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Artikel-artikel mengenai Black History Month

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‘Racism kills, here, there and in the whole world,’ reads a sign in Mexico City, at the U.S. Embassy in May 2020, following protests after George Floyd’s murder. (AP Photo/Rebecca Blackwell)

In Mexico, how erasing Black history fuels anti-Black racism

Nationalist myth has associated ‘true Mexicanness’ with being ‘meztizo’ — a racial and cultural mix of Indigenous and Spaniard, even while the state enacted policies to assimilate Indigenous Peoples.
In 1941, Robeson recorded an album of Chinese fighting and folk songs with activist Liu Liangmo with the Chinese People’s Chorus — organized among members of the Chinese Hand Laundry Alliance in New York City’s Chinatown. (Gordon Parks for the U.S. Farm Security Administration/Office of War Information/Wikimedia/Keynote records)

How American singer, actor and civil rights activist Paul Robeson became a hero in China

In China, Robeson continues to be remembered as a loyal friend celebrated for popularizing what became China’s national anthem and building solidarity between peoples of China and African Americans.
Almost 30 per cent of Black households and 50 per cent of Indigenous households experience food insecurity. Bart Heird/Unsplash

Making our food fairer: Don’t Call Me Resilient EP 12

Our food systems are failing to feed all of us. In this episode of Don’t Call Me Resilient, we pick apart what is broken and ways to fix it with two women who battle food injustice.
The work of imagining alternate futures is also about re-casting alternative pasts, as is done in the award-winning novel, ‘Washington Black’ by Esi Edugyan and adapted for the screen by podcast guest Selwyn Seyfu Hinds. Washington Black/Random House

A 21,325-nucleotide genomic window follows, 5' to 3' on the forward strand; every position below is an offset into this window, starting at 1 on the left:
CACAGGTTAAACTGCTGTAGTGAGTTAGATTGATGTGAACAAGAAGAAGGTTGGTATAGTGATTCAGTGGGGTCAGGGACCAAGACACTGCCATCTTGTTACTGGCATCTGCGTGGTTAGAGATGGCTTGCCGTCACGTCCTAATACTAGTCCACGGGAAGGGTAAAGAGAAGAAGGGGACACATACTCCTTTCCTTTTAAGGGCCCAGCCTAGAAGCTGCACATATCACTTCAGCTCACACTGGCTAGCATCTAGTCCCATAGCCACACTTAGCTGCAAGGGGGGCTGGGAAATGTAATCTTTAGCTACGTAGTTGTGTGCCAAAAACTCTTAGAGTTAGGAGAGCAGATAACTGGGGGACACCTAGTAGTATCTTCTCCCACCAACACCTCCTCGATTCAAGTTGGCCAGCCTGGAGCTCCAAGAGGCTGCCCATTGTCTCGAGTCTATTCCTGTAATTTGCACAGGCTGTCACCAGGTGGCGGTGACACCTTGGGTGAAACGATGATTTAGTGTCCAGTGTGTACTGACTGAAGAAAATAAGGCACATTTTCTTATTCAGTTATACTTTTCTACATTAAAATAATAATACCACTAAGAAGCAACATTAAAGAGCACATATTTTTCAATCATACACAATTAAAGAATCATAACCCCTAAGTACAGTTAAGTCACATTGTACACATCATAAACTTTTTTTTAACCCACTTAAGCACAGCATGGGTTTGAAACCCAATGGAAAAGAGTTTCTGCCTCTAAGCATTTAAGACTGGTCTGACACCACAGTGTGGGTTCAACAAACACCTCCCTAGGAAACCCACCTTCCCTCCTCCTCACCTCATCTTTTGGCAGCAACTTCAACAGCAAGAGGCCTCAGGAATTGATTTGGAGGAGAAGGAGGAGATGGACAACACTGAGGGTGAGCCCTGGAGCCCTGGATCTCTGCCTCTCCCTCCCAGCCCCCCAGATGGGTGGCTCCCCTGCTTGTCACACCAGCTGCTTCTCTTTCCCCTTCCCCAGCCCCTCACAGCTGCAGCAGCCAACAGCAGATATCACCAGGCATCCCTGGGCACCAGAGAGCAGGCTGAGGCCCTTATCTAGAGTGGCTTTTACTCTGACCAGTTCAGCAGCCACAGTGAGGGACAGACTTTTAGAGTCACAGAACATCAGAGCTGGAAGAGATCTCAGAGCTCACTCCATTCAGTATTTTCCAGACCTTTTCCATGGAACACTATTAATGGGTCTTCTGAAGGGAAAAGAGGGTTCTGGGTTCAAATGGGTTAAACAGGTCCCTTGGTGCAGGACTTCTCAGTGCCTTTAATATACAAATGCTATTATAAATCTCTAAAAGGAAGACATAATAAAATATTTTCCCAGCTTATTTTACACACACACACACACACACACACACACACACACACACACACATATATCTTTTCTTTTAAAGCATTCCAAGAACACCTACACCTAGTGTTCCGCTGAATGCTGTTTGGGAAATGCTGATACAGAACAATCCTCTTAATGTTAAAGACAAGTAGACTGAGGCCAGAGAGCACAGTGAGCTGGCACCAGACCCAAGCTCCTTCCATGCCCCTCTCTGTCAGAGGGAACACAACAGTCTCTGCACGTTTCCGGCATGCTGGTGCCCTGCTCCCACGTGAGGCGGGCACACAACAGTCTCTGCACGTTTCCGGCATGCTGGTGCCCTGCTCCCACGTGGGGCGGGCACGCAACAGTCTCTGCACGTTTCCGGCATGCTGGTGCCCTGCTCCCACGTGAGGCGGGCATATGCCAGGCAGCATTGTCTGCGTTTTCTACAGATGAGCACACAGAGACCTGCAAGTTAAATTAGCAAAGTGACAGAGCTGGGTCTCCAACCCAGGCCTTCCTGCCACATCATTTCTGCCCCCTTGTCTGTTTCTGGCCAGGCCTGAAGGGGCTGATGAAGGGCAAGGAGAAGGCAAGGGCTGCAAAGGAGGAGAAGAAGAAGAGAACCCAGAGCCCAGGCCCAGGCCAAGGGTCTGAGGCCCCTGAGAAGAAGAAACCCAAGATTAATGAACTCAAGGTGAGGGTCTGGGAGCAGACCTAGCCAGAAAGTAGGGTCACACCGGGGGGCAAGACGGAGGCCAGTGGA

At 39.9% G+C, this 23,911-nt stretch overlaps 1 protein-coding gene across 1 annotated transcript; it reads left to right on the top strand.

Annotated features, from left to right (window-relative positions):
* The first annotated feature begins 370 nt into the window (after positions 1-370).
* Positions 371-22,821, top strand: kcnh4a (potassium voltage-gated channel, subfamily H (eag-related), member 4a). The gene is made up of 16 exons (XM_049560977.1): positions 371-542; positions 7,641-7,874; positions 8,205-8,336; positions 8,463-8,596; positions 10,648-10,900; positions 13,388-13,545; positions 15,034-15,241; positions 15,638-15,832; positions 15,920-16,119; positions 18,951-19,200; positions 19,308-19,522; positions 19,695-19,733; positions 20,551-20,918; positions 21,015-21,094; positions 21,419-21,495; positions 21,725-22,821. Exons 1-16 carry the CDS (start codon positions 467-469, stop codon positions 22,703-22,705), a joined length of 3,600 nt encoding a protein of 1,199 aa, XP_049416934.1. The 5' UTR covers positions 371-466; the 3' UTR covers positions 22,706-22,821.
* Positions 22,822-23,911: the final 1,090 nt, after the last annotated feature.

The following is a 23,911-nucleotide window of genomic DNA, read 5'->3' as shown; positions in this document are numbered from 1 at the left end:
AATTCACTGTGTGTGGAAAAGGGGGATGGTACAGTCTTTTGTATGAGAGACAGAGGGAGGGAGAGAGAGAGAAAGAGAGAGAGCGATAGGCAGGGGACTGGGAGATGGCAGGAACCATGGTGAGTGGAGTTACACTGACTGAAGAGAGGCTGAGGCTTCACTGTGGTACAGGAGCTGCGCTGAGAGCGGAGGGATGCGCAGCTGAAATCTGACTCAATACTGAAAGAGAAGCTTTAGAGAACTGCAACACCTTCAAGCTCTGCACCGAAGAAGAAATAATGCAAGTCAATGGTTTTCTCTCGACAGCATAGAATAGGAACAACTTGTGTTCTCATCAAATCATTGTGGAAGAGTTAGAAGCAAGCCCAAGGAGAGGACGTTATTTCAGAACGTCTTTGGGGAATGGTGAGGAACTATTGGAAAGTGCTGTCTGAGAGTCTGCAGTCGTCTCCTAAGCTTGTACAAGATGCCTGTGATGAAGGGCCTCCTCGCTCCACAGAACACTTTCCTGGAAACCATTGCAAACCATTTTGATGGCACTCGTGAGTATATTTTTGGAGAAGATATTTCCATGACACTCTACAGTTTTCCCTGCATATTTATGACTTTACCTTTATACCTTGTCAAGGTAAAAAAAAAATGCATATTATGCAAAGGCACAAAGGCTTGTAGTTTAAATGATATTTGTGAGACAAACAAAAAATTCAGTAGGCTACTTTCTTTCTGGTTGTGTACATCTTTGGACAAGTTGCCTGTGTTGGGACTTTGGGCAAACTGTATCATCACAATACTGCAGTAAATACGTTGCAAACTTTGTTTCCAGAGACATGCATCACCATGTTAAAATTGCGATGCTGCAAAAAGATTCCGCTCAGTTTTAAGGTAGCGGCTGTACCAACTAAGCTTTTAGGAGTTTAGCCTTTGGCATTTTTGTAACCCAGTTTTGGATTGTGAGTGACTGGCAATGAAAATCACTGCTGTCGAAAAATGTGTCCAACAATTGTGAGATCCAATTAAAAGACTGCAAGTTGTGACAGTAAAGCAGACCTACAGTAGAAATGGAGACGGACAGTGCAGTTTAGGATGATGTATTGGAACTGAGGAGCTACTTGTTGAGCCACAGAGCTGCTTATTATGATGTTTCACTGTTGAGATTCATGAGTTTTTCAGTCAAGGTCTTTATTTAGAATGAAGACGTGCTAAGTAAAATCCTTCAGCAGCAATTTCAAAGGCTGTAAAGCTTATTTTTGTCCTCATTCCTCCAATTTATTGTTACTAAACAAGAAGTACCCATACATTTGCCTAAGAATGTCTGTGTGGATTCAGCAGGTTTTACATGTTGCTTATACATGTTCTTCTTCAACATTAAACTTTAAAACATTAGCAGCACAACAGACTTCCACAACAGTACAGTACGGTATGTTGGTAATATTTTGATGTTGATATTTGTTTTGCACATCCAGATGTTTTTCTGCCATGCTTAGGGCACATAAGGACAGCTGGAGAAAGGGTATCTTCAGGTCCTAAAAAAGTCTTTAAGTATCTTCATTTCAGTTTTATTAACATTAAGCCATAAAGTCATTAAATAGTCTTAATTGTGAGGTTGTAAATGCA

How stories about alternate worlds can help us imagine a better future: Don’t Call Me Resilient EP 7

Stories about alternative worlds can be a powerful way of critiquing the problems of our own world.
In this episode, Roberta Timothy talks about her new international health project, Black Health Matters, and explains why racial justice is a public health issue. In this photo, Dr. Janice Bacon, a primary care physician with Central Mississippi Health Services, gives Jeremiah Young, 11, a physical exam. (AP Photo/Rogelio V. Solis)

Black health matters: Don’t Call Me Resilient EP 5

When COVID-19 first appeared, some called it the great equalizer. But the facts quickly revealed a grim reality: COVID-19 disproportionately impacts racialized communities.
An early 20th-century NAACP map showing lynchings between 1909 and 1918. The maps were sent to politicians and newspapers in an effort to spur legislation protecting Black Americans. Library of Congress

How Black cartographers put racism on the map of America

Mapping is one way African Americans fight for equality and help each other navigate a racially hostile landscape.
School boycott picketers march across the Brooklyn Bridge to the Board of Education in 1964. Bettmann Archive/Getty Images

Fighting school segregation didn’t take place just in the South

In the 1950s, Harlem mother Mae Mallory fought a school system that she saw as ‘just as Jim Crow’ as the one she had attended in the South.
Students of School Section #13 with teacher, Verlyn Ladd, who taught at the school from 1939 to 1958. Class of 1951, Buxton, Raleigh Township, Ontario. (Buxton National Historic Site & Museum)

Black History: How racism in Ontario schools today is connected to a history of segregation

An 1850 act permitted the creation of separate schools for Protestants, Catholics and for any five Black families. Some white people used the act to force Black students into separate institutions.

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